Full transcript of Jennifer L. Scott’s TEDx Talk: The Ten-Item Wardrobe at TEDxStGeorge conference. This event took place on September 6, 2014.
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Jennifer L. Scott – New York Times bestselling author
Today I’m going to be talking to you about the 10-item wardrobe.
A few years ago, I wrote a book called Lessons from Madame Chic, and the book explores the top 20 life-changing lessons really that I learned while living as a study-abroad student in Paris with a French family. And the book covers a wide range of topics — everything from clutter control to exercise, to how to live life as a formal affair.
And depending on where people are in their lives, they tend to gravitate towards certain sections of the book. But there is one section of the book that is universally gravitated toward. And that is the section called liberate yourself with a 10-item wardrobe.
The 10-item wardrobe. It’s a concept that sparks confusion in a lot of people, I think, and curiosity, because we are a society who has become accustomed to having closets that are completely crammed with clothes. It’s true. We go shopping, we go shopping, we fill, we fill, we fill and very rarely do we check out what’s going on inside there. Very rarely do we edit the content and see if what we have is actually working for us.
Well, some people might say: So, what’s the problem with that? Well, one of the very strange side-effects of having too many clothes is that we still have nothing to wear. How many of you have experienced that before? Yes, so you’re getting ready for work or to go meet friends and you try on an outfit and it’s not quite right, so you take it off and you try on another one, and then another one and another one. And as soon as you know it you have clothes strewn across the floor and the bed. But then you’re running late, so you just pick anything. And then you go throughout your day slightly uncomfortable with the choice that you’ve made.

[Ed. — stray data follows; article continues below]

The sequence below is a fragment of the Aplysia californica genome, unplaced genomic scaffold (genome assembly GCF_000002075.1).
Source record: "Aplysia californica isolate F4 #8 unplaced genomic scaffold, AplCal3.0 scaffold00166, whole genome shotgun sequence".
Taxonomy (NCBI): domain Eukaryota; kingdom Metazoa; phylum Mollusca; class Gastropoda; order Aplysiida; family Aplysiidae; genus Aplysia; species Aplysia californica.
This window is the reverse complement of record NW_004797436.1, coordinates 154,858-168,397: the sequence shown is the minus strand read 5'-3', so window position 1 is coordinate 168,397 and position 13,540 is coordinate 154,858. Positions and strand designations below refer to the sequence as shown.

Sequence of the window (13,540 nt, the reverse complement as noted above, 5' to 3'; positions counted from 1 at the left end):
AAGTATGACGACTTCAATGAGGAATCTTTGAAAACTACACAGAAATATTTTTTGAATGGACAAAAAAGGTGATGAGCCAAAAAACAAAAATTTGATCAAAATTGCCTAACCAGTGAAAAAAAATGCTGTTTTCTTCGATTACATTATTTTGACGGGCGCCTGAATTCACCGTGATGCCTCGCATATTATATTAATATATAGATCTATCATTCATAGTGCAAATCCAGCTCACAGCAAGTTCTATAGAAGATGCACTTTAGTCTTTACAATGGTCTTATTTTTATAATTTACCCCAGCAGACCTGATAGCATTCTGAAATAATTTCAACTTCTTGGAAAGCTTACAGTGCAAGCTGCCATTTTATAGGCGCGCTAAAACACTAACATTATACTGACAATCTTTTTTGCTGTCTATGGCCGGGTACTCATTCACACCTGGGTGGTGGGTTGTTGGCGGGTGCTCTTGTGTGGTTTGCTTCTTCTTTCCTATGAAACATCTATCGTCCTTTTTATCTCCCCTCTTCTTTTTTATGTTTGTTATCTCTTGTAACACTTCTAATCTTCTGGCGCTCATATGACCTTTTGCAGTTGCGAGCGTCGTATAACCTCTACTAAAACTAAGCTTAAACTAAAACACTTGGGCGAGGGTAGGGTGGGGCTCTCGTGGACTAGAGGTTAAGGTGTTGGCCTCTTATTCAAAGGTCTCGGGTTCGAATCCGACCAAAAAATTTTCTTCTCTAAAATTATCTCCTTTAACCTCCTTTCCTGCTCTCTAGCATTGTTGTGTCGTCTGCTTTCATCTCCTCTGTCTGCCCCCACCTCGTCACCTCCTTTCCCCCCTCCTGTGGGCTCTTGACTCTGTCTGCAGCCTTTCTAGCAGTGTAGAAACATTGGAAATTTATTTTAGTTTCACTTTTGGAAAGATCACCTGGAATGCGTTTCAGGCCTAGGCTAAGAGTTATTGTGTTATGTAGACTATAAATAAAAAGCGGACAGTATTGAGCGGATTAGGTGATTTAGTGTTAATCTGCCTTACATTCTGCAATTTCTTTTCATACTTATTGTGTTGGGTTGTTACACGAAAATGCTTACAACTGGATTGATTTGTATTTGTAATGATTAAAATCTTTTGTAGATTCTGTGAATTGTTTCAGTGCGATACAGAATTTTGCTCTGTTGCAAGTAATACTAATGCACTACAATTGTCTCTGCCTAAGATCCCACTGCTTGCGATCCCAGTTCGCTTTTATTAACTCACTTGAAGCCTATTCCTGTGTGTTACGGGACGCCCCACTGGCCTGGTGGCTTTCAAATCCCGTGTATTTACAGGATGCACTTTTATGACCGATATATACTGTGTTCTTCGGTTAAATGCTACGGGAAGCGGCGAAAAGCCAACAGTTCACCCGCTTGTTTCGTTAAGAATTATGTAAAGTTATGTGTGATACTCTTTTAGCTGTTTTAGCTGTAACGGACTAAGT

Yes, we are operating under the misconception that the more clothes we have the easier it is to get ready in the morning, when actually the opposite is true. The less clothes you have, the less choice you have. The more thought in organization you put behind your wardrobe the easier it is to get ready in the morning.
Other problems that arise from a wardrobe that is stuffed with clothes that we’re not discerning about what goes into our closet. So we are more prone to impulse buys. You’ll be at the sales and you’ll see, you know neon lavender lace shorts and they’re on sale, so you buy them, even though they have nothing to do with your true style or what’s going on in the wardrobe.
Another problem that arises is that our own sense of style is actually clouded. How many people could actually define their style in one or two words? Not many, because we don’t really think about it; do we? And because this is so overwhelming for so many people, I think a lot of people give up and they just wear exercise clothes all day, even though they don’t exercise. So you know that’s a problem.
I’m going to take you back now to Paris in the year 2001 where I started to think about all of this. I went to live with a French family and I called them Family Chic and that wasn’t their real name but that was who they were to me. They were chic, not in a flashy nouveau riche kind of way but in an elegant comfortable in their own skin kind of way.
And the first afternoon when I met my host parents Monsieur and Madame Chic, they sat me down in their living room with a cup of tea, so we could get to know each other. And I sized them up and my first impression of them was very good. Mr. Chic was dressed in a nice suit and in dress shoes and Madame Chic was wearing an A-line skirt, a silk blouse, pearls and low heels. And I remember thinking to myself at the time: that is so sweet. They dressed up for me, when actually they didn’t dress up for me. That was just how they dressed on a regular basis. They were their best all the time.